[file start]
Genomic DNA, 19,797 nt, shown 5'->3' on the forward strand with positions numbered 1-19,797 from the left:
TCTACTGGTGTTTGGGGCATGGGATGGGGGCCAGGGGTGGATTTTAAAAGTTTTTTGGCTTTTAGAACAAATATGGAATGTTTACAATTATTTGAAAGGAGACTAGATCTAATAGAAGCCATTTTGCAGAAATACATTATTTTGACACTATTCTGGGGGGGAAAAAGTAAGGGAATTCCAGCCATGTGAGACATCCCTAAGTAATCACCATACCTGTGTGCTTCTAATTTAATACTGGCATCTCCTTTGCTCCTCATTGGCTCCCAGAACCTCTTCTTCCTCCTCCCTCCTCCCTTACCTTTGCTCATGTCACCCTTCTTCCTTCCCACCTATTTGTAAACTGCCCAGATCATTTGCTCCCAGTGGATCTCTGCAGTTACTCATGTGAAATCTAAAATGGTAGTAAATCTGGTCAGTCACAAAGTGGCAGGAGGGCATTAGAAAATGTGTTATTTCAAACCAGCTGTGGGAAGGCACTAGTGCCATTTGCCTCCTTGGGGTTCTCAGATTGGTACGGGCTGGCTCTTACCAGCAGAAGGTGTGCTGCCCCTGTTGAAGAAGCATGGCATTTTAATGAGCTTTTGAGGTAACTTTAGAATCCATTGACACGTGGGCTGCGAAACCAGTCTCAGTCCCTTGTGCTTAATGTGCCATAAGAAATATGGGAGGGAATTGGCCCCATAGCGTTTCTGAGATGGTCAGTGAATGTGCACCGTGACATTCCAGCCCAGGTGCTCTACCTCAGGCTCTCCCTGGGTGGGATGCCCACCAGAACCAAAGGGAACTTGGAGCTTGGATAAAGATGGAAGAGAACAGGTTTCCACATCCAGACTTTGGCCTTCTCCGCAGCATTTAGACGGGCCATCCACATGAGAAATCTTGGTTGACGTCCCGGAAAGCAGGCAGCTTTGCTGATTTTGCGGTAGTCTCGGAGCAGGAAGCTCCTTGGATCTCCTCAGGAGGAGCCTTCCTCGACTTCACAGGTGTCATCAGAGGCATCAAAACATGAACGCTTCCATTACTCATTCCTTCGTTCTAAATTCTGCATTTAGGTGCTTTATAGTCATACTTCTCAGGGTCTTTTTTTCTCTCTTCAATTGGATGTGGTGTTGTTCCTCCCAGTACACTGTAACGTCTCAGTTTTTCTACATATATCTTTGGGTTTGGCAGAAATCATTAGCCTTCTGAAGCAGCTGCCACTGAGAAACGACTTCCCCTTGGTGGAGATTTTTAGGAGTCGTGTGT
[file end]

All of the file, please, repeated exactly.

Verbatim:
Genomic DNA, 19,797 nt, shown 5'->3' on the forward strand with positions numbered 1-19,797 from the left:
TCTACTGGTGTTTGGGGCATGGGATGGGGGCCAGGGGTGGATTTTAAAAGTTTTTTGGCTTTTAGAACAAATATGGAATGTTTACAATTATTTGAAAGGAGACTAGATCTAATAGAAGCCATTTTGCAGAAATACATTATTTTGACACTATTCTGGGGGGGAAAAAGTAAGGGAATTCCAGCCATGTGAGACATCCCTAAGTAATCACCATACCTGTGTGCTTCTAATTTAATACTGGCATCTCCTTTGCTCCTCATTGGCTCCCAGAACCTCTTCTTCCTCCTCCCTCCTCCCTTACCTTTGCTCATGTCACCCTTCTTCCTTCCCACCTATTTGTAAACTGCCCAGATCATTTGCTCCCAGTGGATCTCTGCAGTTACTCATGTGAAATCTAAAATGGTAGTAAATCTGGTCAGTCACAAAGTGGCAGGAGGGCATTAGAAAATGTGTTATTTCAAACCAGCTGTGGGAAGGCACTAGTGCCATTTGCCTCCTTGGGGTTCTCAGATTGGTACGGGCTGGCTCTTACCAGCAGAAGGTGTGCTGCCCCTGTTGAAGAAGCATGGCATTTTAATGAGCTTTTGAGGTAACTTTAGAATCCATTGACACGTGGGCTGCGAAACCAGTCTCAGTCCCTTGTGCTTAATGTGCCATAAGAAATATGGGAGGGAATTGGCCCCATAGCGTTTCTGAGATGGTCAGTGAATGTGCACCGTGACATTCCAGCCCAGGTGCTCTACCTCAGGCTCTCCCTGGGTGGGATGCCCACCAGAACCAAAGGGAACTTGGAGCTTGGATAAAGATGGAAGAGAACAGGTTTCCACATCCAGACTTTGGCCTTCTCCGCAGCATTTAGACGGGCCATCCACATGAGAAATCTTGGTTGACGTCCCGGAAAGCAGGCAGCTTTGCTGATTTTGCGGTAGTCTCGGAGCAGGAAGCTCCTTGGATCTCCTCAGGAGGAGCCTTCCTCGACTTCACAGGTGTCATCAGAGGCATCAAAACATGAACGCTTCCATTACTCATTCCTTCGTTCTAAATTCTGCATTTAGGTGCTTTATAGTCATACTTCTCAGGGTCTTTTTTTCTCTCTTCAATTGGATGTGGTGTTGTTCCTCCCAGTACACTGTAACGTCTCAGTTTTTCTACATATATCTTTGGGTTTGGCAGAAATCATTAGCCTTCTGAAGCAGCTGCCACTGAGAAACGACTTCCCCTTGGTGGAGATTTTTAGGAGTCGTGTGT